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Global Energy Roundup: Market Talk

24 Jul 2017 12:34 am

2034 ET - Malaysian PM Razak offers aid to local palm-oil farmers via cash handouts and debts waiver worth MYR1.6 billion ($373 million), offering a hint of an early election that is due by August 2018. Investment banks have said local equities could benefit from likely stimulus ahead of national elections. The farmers offered the aid, more commonly known as Felda settlers in Malaysia, are majority voters and command at least 25% of parliament's seats. Some farmers took loans to buy shares in Malaysia's state palm-oil firm Felda Global Ventures (5222.KU) in 2012's IPO. The loans will be waived and those who repaid will get cash, Najib says. Shares of Felda Global have plunged by nearly 2/3 since the company went public amid poor financial performance and more recently management and graft scandals. (yantoultra.ngui@wsj.com; @yantoultra)

2031 ET - After falling by more than 2% on Friday, crude futures start the week modestly lower in Asia despite continued declines in the US dollar. That as a tanker-tracking data firm says OPEC's daily output is surpassing 33 million barrels this month. In the cartel's meeting today, it is set to review members' compliance to the production caps and discuss the possible inclusion of Nigeria and Libya into the plan. September WTI and Brent are both down 0.3% at $45.64 and $47.92/barrel, respectively. (jenny.hsu@wsj.com; @jen1113)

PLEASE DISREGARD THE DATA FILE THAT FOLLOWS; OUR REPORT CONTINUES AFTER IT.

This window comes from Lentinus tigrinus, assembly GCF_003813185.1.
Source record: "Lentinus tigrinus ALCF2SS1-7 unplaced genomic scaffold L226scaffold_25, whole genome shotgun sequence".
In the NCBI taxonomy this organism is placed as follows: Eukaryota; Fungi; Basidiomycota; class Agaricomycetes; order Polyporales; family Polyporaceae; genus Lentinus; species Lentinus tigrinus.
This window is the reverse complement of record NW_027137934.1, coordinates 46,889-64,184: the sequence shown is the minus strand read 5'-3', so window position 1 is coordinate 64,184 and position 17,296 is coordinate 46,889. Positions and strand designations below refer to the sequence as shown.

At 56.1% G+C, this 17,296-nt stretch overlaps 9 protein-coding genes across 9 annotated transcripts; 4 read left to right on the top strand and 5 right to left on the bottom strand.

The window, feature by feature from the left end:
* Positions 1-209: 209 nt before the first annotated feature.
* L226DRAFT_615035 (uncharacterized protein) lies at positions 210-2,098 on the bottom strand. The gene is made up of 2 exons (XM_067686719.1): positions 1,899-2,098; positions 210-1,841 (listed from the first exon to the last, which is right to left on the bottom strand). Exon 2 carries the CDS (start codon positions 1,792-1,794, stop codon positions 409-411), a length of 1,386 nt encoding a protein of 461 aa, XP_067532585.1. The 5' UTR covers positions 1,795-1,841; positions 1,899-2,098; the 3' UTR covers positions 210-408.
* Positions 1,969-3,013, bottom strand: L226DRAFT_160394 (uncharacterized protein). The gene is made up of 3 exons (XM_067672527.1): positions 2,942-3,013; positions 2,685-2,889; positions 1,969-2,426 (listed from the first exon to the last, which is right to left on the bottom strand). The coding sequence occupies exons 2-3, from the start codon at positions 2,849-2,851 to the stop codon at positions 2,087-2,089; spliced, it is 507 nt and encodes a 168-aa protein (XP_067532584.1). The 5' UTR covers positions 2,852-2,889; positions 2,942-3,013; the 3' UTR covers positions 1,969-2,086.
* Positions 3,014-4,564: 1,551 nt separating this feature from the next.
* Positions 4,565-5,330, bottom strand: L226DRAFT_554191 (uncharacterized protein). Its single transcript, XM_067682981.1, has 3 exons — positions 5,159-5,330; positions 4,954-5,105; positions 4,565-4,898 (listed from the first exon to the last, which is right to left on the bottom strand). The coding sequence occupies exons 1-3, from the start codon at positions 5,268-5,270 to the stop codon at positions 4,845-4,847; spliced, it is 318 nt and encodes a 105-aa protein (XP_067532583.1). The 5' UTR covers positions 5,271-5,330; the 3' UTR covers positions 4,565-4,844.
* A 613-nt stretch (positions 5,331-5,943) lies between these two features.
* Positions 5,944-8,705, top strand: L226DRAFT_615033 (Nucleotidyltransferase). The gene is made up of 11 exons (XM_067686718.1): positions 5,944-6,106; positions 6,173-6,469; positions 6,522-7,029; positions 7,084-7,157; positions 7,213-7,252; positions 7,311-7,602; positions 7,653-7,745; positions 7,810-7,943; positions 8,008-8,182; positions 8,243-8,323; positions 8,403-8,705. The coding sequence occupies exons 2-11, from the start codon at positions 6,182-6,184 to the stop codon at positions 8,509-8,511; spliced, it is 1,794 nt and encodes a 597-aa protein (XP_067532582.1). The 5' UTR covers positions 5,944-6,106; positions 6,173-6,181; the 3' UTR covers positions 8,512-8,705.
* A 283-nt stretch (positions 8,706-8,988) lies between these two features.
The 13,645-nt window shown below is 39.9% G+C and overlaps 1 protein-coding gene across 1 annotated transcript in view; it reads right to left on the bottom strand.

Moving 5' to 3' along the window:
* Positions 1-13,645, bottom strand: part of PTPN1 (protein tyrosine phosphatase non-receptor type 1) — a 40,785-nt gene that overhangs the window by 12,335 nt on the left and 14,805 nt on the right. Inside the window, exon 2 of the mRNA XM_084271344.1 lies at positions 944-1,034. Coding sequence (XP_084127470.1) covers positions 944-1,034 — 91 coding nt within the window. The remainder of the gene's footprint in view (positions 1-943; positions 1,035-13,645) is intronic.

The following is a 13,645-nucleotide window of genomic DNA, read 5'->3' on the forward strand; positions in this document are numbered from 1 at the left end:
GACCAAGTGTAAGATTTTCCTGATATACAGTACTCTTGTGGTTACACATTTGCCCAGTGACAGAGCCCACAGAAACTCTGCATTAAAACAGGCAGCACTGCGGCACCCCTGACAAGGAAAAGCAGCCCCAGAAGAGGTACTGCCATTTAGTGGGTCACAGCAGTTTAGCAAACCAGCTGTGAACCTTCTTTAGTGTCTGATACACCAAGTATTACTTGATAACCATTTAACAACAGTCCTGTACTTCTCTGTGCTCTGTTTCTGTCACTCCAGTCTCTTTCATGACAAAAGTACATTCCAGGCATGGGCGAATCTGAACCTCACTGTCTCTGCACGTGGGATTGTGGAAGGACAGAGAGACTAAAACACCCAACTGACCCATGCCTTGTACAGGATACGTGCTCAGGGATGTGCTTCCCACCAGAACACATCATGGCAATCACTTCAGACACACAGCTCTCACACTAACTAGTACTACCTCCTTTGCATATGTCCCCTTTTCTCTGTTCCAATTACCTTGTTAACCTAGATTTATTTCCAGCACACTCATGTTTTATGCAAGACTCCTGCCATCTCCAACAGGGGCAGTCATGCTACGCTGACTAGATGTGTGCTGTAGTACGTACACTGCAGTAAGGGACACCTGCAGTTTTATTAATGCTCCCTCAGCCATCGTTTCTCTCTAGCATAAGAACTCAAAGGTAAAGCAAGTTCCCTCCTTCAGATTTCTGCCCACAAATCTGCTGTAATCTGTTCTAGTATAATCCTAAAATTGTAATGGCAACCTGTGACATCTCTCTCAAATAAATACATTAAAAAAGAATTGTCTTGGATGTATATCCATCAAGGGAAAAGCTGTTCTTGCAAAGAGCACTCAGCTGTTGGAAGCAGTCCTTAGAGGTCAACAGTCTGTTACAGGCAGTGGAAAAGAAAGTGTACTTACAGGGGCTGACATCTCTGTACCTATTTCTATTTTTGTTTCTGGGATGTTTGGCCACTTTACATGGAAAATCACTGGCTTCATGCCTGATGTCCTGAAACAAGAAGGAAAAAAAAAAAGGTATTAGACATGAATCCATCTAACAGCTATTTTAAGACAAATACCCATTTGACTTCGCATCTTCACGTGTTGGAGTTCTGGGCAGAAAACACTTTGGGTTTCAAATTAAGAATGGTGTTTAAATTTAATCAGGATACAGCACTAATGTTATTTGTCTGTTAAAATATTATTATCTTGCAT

1923 ET [Dow Jones]--Woodside Petroleum's (WPL.AU) 2Q production update threw two major concerns into sharp relief for Macquarie. The first was weak contract pricing for fuel from the Pluto liquefied natural gas project and whether it was a sign of things to come. The second was a question mark over how realistic the resource size is for the find Woodside bought into off Senegal. The investment bank adds that while there is the prospect of positive news on bringing in additional natural gas through the North West Shelf operation, it doesn't expect to hear anything from Woodside that will strip risk from its valuation until next year. It remains neutral for now. The stock slipped 1.9% last week, widening July's fall to 1.4%. (robb.stewart@wsj.com; Twitter: @RobbMStewart) (END)

1911 ET [Dow Jones]--A meeting of some OPEC and non-OPEC ministers later today comes at an interesting time for oil markets, says ANZ. Not only are oil prices heading south again, but some analysts are actually predicting a rise in OPEC supply over the coming months, despite an agreement to do the opposite, it adds. While this partly reflects increased supply from Libya and Nigeria, two countries not part of the production cuts, that is not solely the reason. When it comes to OPEC it still seems to be a case of watch what I do, not what I say, ANZ adds. (james.glynn@wsj.com; @JamesGlynnWSJ)


(END) Dow Jones Newswires

July 23, 2017 20:34 ET (00:34 GMT)

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